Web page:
In summary, we have created mammalian expression vectors that allow tunable expression of siRNA-resistant constructs and demonstrated their utility in rescuing HIV-1 budding from cells that lacked endogenous CHMP2 proteins. We have also used this system successfully in other experiments, for example to achieve high-level rescue of retrovirus budding from cells depleted of endogenous ALIX and CHMP4 proteins (although the relative advantages of using the attenuated CMV vector system were somewhat less pronounced in these two cases, data not shown). The optimal CMV vector must, of course, be determined empirically for each new system because the correct choice will be influenced by differences in endogenous protein levels, protein expression efficiencies, and the degree to which the specific pathway and cell type can tolerate protein overexpression. Although, we are not aware of previous studies that have employed the approach described here, related approaches such as the use of inducible promoters to optimize the expression of siRNA-resistant rescue constructs have been described (21). In principle, this is an elegant approach that can also be used to maximize phenotypic rescue, but it requires the creation of stable cell lines and is therefore less convenient than transient transfection, particularly when the functions of multiple mutant proteins are being screened. Hence, our system is likely to be most useful in cases where levels of the rescue protein must be tightly controlled and where the creation of stable cell lines is overly time consuming or problematic. Our vectors should also be useful in other applications where it is desirable to attenuate protein expression while maintaining high transfection levels.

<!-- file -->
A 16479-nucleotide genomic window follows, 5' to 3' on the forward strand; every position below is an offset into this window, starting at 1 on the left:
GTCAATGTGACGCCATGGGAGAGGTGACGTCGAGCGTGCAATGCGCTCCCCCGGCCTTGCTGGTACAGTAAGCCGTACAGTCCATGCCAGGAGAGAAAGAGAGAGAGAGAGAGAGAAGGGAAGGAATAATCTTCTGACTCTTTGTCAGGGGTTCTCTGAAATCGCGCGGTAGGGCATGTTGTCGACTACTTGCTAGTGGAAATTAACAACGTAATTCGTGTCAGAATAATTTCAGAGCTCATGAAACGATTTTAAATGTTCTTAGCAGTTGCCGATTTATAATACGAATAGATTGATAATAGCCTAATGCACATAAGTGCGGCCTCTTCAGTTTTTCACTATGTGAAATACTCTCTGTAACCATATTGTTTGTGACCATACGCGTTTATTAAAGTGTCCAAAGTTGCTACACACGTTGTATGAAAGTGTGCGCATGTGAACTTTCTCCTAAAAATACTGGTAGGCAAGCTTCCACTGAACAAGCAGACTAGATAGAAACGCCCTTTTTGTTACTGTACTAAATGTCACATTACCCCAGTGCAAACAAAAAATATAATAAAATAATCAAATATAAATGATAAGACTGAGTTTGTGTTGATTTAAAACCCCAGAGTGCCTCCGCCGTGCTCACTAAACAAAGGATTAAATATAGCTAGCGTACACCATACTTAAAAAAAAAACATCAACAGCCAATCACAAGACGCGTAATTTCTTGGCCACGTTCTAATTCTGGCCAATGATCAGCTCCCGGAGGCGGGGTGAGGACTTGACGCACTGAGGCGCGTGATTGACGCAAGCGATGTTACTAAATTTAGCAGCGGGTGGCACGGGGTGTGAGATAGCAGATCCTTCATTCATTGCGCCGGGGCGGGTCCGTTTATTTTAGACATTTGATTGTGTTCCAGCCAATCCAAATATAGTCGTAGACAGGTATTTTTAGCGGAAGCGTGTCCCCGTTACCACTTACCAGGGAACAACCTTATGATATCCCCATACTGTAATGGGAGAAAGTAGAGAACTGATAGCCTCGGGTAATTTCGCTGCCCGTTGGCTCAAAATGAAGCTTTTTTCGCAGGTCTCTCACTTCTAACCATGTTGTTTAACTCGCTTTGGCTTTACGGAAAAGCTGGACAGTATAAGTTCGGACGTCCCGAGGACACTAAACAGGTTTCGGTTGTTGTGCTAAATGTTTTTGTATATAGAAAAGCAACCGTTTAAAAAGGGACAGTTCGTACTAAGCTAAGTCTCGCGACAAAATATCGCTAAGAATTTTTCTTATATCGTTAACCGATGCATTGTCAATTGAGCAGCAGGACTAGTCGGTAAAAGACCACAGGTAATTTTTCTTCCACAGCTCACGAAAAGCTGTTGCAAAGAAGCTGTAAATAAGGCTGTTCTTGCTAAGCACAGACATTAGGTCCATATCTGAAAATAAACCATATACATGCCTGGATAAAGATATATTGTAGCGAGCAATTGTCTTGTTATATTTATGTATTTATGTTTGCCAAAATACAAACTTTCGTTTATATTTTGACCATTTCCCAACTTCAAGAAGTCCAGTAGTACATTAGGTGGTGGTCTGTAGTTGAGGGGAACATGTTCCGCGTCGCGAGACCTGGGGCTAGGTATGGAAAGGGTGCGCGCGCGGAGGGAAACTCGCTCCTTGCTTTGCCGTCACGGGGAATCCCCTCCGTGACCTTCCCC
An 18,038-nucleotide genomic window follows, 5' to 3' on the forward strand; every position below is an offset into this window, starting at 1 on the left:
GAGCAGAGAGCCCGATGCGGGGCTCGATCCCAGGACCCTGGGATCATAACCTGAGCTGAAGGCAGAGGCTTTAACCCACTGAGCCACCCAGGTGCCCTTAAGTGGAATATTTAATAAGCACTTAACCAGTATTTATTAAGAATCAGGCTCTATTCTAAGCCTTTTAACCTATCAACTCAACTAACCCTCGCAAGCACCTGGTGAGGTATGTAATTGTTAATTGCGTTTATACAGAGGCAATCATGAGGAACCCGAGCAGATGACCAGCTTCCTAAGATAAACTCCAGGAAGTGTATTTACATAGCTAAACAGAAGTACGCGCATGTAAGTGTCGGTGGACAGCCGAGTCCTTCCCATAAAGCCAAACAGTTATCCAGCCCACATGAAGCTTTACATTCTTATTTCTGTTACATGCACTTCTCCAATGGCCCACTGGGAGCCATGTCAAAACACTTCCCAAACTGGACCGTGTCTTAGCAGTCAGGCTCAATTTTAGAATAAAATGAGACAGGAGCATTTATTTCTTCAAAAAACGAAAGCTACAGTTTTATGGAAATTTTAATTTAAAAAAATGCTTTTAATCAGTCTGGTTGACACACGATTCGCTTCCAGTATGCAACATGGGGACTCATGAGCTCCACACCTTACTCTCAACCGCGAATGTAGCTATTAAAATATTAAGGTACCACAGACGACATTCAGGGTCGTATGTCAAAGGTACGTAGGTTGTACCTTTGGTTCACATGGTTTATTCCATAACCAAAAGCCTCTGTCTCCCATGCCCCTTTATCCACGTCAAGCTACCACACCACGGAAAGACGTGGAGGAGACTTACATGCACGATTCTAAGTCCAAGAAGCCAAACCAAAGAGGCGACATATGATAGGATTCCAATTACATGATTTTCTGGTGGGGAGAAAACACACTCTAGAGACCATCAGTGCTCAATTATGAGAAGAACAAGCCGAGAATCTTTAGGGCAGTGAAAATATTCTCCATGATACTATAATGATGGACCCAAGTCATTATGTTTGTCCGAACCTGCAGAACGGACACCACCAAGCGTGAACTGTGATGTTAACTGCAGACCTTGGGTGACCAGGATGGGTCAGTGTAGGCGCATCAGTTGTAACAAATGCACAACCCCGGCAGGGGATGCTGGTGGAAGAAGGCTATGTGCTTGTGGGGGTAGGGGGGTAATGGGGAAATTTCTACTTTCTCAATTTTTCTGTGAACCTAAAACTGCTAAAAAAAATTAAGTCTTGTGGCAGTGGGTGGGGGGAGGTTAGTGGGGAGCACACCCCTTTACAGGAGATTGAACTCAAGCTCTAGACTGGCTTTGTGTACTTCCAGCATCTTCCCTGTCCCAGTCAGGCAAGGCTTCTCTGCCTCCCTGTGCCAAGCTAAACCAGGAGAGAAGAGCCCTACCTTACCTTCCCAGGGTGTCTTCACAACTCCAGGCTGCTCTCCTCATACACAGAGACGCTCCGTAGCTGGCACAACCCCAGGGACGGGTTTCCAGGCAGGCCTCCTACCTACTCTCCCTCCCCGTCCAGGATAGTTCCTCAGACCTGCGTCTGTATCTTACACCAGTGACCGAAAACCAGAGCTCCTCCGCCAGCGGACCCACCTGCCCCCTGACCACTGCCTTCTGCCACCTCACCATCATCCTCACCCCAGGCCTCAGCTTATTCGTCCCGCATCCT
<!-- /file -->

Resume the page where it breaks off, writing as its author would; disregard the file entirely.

This work was supported by National Institutes of Health grant AI051174 (W.I.S) and research fellowships from the Japanese Herpesvirus Infections Forum (J.A.) and the Deutsche Forschungsgemeinschaft (J.V., VO 1836/1-1). This paper is subject to the NIH Public Access Policy.

Competing interests

The authors declare no competing interests.

Address correspondence to: Wesley I. Sundquist, Department of Biochemistry, 15 N. Medical Drive, Room 4100, University of Utah School of Medicine, Salt Lake City, UT, USA. Email: [email protected]">[email protected]